In integrated feed mills, all inputs are cost inputs and the only source of income is realized when animals are processed and sold. Therefore, the main objectives are to reduce the cost of production ($/pound of gain) and improve feed efficiency and nutrient digestibility. However, the integrated feed industry understands that investing in feed mill cost centers (e.g., grinding, batching and mixing, pelleting, etc.) is a good approach to reducing production costs, as the majority of feed costs are influenced by the price of ingredients.
Commercial feed mills also play an important role in the poultry value chain. Indeed, in other regions around the globe, the poultry industry is often integrated, but feed mills use the extra production capacity to produce and sell commercial feeds. Commercial feed mills typically have more finished feed bins, have more change-overs between formulations, and own bigger warehouses to store more micro ingredients and bagged feeds. The objective of commercial feed mills is to improve feed quality (typically perceived by the physical attributes of the feed such as pellet quality and feed form, color, smell, etc.) and comply with label guarantees, all while maintaining an acceptable profit. Margins of safety are typically applied to either ingredients or finished feeds. For instance, if the average crude protein of corn is 8.7% and the standard deviation is 0.4, giving a value of 8.5% of crude protein ((8.7 – 0.5(0.4) = 8.5%) ensures that 68% of the time, corn will contain 8.5% or more crude protein. This helps to comply with label guarantees and penalize ingredients with more variation (greater standard deviation of the nutrients’ analysis).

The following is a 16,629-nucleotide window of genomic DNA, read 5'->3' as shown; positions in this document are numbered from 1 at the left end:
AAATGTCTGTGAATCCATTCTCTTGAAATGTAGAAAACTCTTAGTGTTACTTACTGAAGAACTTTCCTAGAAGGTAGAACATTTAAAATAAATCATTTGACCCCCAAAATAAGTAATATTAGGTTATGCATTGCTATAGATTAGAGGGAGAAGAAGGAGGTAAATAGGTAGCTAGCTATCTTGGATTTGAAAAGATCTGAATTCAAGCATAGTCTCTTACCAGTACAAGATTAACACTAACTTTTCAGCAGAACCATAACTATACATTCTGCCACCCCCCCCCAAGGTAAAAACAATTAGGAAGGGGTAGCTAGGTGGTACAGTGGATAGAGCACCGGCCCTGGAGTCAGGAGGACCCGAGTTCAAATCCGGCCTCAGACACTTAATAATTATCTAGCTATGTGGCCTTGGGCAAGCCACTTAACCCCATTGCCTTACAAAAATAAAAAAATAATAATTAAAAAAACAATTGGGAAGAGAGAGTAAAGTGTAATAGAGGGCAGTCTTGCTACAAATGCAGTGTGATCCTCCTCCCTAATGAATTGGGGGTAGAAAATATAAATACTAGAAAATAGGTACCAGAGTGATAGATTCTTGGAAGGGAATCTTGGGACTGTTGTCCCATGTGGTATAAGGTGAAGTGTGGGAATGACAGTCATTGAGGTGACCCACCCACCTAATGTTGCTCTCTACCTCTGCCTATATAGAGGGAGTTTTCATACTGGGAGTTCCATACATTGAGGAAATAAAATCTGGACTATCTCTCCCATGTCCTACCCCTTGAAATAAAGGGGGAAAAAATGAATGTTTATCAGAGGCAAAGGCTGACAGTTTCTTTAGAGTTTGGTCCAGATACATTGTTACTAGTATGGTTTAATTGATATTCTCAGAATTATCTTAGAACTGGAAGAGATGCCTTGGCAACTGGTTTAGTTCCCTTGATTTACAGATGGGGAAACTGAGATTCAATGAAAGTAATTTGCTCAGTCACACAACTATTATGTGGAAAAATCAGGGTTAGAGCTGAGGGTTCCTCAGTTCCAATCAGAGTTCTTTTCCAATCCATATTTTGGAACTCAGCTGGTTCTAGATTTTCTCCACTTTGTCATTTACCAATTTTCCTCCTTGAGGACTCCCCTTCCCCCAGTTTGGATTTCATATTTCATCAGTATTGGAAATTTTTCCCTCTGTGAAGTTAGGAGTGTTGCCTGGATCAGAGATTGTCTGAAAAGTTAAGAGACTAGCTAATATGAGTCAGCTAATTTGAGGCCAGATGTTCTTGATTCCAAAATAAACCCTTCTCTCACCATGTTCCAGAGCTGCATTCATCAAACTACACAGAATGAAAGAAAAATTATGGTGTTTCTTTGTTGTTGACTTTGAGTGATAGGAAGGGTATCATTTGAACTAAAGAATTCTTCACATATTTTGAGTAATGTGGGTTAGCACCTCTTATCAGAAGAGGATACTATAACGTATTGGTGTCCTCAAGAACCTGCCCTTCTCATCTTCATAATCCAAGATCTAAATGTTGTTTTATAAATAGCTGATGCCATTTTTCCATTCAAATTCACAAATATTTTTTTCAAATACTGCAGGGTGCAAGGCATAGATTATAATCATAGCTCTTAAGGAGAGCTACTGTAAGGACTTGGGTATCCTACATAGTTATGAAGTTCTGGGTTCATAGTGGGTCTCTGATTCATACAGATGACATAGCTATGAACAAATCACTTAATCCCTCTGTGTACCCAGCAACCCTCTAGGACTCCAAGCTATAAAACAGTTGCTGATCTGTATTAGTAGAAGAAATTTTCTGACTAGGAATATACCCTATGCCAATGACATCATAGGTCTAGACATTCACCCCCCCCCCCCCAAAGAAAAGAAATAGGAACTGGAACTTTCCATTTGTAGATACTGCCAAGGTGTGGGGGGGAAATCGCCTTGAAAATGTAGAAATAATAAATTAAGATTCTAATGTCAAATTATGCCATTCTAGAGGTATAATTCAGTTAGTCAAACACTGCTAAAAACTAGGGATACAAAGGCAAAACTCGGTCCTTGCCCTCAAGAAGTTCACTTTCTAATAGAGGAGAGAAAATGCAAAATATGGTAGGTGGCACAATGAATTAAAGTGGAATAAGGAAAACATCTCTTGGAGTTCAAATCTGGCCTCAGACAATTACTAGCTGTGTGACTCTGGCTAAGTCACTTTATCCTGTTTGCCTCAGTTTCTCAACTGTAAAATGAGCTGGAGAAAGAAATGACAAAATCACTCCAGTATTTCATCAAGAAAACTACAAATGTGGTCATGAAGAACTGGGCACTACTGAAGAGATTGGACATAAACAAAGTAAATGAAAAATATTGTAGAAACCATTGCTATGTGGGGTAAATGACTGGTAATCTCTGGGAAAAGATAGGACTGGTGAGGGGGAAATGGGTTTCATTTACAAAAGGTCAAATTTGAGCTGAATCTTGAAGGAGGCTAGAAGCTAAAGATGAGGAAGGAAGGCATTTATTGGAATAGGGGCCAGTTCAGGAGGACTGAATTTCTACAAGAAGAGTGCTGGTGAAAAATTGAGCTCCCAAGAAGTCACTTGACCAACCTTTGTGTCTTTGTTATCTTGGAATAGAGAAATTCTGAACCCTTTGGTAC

Since the objectives of a commercial and integrated feed mill are somewhat different, feed mill layout and equipment design typically change. Commercial facilities typically use pellet dies with higher compression ratios (relationship between effective pellet die thickness and hole diameter) compared to integrated feed mills. Higher compression ratios typically increase pellet quality but reduces production rate. However, commercial feed mills don’t need to produce as much feed as integrated feed mills, so the payoff can be worthwhile.
Regardless of the purpose, the feed industry has evolved and adapted to play an important role in the animal value chain. Depending on the production goals, new feed mills are being built and equipped with new technologies to control the quality of incoming ingredients (near infrared spectroscopy or NIR), preserve quality during storage (e.g., thermocouples and CO2 sensors), improve pellet quality (double-pass conditioners, post pellet liquid application systems), eliminate potential pathogens present in feed ingredients (Hygienisers), and to automatically control grinding, mixing, pelleting, and cooling operations. These new technologies are helping the feed industry to be more efficient, improve traceability, address food safety, ingredient and feed quality concerns, improve employee safety, and play an even more important role in the animal value chain.